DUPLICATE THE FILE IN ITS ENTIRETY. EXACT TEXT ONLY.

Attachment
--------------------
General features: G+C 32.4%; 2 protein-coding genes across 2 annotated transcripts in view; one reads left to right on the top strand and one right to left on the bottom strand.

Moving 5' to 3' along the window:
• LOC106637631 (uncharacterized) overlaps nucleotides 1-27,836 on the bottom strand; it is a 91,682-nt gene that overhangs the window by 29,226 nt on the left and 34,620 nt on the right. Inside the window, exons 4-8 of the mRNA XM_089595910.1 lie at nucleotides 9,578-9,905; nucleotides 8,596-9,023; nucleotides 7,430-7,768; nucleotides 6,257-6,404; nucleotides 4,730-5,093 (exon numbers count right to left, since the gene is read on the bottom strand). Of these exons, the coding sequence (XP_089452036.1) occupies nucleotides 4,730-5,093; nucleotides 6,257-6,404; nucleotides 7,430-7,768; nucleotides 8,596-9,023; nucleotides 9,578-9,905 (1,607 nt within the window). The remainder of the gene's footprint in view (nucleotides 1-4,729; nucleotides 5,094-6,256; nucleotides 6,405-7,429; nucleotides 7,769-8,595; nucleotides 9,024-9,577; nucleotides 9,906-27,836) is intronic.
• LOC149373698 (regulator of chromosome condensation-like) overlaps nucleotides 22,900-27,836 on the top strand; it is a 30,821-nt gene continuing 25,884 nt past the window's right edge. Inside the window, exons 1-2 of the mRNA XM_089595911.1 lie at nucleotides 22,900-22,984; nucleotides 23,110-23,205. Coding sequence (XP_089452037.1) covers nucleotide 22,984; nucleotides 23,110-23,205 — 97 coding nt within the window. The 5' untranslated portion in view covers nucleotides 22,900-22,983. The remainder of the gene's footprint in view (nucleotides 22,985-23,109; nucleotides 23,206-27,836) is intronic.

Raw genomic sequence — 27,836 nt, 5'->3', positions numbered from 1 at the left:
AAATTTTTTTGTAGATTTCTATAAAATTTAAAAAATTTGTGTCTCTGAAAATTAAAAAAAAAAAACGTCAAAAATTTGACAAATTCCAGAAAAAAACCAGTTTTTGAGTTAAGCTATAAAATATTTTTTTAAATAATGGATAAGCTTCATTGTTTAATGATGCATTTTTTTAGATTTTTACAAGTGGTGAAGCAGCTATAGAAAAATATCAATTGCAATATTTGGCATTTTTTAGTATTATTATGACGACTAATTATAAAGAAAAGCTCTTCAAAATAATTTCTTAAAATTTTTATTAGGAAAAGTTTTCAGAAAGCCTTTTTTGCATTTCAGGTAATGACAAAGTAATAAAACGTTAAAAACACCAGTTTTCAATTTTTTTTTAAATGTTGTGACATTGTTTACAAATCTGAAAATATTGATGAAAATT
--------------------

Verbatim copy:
General features: G+C 32.4%; 2 protein-coding genes across 2 annotated transcripts in view; one reads left to right on the top strand and one right to left on the bottom strand.

Moving 5' to 3' along the window:
• LOC106637631 (uncharacterized) overlaps nucleotides 1-27,836 on the bottom strand; it is a 91,682-nt gene that overhangs the window by 29,226 nt on the left and 34,620 nt on the right. Inside the window, exons 4-8 of the mRNA XM_089595910.1 lie at nucleotides 9,578-9,905; nucleotides 8,596-9,023; nucleotides 7,430-7,768; nucleotides 6,257-6,404; nucleotides 4,730-5,093 (exon numbers count right to left, since the gene is read on the bottom strand). Of these exons, the coding sequence (XP_089452036.1) occupies nucleotides 4,730-5,093; nucleotides 6,257-6,404; nucleotides 7,430-7,768; nucleotides 8,596-9,023; nucleotides 9,578-9,905 (1,607 nt within the window). The remainder of the gene's footprint in view (nucleotides 1-4,729; nucleotides 5,094-6,256; nucleotides 6,405-7,429; nucleotides 7,769-8,595; nucleotides 9,024-9,577; nucleotides 9,906-27,836) is intronic.
• LOC149373698 (regulator of chromosome condensation-like) overlaps nucleotides 22,900-27,836 on the top strand; it is a 30,821-nt gene continuing 25,884 nt past the window's right edge. Inside the window, exons 1-2 of the mRNA XM_089595911.1 lie at nucleotides 22,900-22,984; nucleotides 23,110-23,205. Coding sequence (XP_089452037.1) covers nucleotide 22,984; nucleotides 23,110-23,205 — 97 coding nt within the window. The 5' untranslated portion in view covers nucleotides 22,900-22,983. The remainder of the gene's footprint in view (nucleotides 22,985-23,109; nucleotides 23,206-27,836) is intronic.

Raw genomic sequence — 27,836 nt, 5'->3', positions numbered from 1 at the left:
AAATTTTTTTGTAGATTTCTATAAAATTTAAAAAATTTGTGTCTCTGAAAATTAAAAAAAAAAAACGTCAAAAATTTGACAAATTCCAGAAAAAAACCAGTTTTTGAGTTAAGCTATAAAATATTTTTTTAAATAATGGATAAGCTTCATTGTTTAATGATGCATTTTTTTAGATTTTTACAAGTGGTGAAGCAGCTATAGAAAAATATCAATTGCAATATTTGGCATTTTTTAGTATTATTATGACGACTAATTATAAAGAAAAGCTCTTCAAAATAATTTCTTAAAATTTTTATTAGGAAAAGTTTTCAGAAAGCCTTTTTTGCATTTCAGGTAATGACAAAGTAATAAAACGTTAAAAACACCAGTTTTCAATTTTTTTTTAAATGTTGTGACATTGTTTACAAATCTGAAAATATTGATGAAAATT